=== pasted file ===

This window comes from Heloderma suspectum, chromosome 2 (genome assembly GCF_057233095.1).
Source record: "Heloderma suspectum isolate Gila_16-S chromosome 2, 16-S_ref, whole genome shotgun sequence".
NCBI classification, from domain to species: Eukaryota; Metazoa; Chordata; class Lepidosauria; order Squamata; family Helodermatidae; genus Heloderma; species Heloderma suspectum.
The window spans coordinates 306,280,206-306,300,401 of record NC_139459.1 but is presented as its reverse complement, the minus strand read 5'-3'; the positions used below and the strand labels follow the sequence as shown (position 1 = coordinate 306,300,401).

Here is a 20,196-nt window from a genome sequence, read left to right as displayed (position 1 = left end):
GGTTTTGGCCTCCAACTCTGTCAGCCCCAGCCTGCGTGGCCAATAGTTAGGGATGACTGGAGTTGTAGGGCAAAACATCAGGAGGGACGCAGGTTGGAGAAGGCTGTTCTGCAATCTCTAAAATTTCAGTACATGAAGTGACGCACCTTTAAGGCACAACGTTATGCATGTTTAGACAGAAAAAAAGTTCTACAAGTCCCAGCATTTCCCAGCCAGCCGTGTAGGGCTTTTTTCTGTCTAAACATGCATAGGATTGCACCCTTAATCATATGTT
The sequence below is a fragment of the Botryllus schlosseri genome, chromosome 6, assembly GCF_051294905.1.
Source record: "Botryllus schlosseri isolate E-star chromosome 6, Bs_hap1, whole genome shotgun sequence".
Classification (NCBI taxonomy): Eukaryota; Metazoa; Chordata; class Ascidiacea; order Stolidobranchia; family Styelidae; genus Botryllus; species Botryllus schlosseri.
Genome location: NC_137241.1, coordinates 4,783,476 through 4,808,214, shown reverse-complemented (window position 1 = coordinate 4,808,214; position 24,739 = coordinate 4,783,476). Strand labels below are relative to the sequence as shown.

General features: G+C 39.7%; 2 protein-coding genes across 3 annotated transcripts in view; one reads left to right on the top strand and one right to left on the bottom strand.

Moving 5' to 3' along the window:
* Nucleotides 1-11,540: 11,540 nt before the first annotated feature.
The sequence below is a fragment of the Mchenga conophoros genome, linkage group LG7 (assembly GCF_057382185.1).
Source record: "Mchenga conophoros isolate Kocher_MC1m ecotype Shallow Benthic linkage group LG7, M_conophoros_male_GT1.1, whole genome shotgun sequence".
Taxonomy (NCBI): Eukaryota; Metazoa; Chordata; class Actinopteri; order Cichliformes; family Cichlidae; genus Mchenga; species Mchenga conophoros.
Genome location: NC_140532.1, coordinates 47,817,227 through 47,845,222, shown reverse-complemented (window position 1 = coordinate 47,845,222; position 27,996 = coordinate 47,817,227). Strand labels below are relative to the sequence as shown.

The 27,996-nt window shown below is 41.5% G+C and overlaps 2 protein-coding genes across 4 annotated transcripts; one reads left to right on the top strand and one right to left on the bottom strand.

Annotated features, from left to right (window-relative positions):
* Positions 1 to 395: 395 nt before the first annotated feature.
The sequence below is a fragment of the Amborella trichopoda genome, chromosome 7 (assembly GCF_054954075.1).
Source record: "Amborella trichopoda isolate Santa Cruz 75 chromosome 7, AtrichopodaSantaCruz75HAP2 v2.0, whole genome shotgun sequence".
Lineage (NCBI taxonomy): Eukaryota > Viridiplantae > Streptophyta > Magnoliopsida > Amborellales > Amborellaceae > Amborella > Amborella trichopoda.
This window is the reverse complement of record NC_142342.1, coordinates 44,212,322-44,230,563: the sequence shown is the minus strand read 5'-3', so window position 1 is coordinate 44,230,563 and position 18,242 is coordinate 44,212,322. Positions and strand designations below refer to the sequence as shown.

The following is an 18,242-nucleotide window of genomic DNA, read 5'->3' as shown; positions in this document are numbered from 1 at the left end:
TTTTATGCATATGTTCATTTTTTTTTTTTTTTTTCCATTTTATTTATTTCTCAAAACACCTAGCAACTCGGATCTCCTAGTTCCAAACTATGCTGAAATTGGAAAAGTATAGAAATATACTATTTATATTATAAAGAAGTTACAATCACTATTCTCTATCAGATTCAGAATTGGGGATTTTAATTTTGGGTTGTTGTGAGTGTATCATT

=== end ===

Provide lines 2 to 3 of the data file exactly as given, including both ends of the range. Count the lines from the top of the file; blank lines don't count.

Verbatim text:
Source record: "Heloderma suspectum isolate Gila_16-S chromosome 2, 16-S_ref, whole genome shotgun sequence".
NCBI classification, from domain to species: Eukaryota; Metazoa; Chordata; class Lepidosauria; order Squamata; family Helodermatidae; genus Heloderma; species Heloderma suspectum.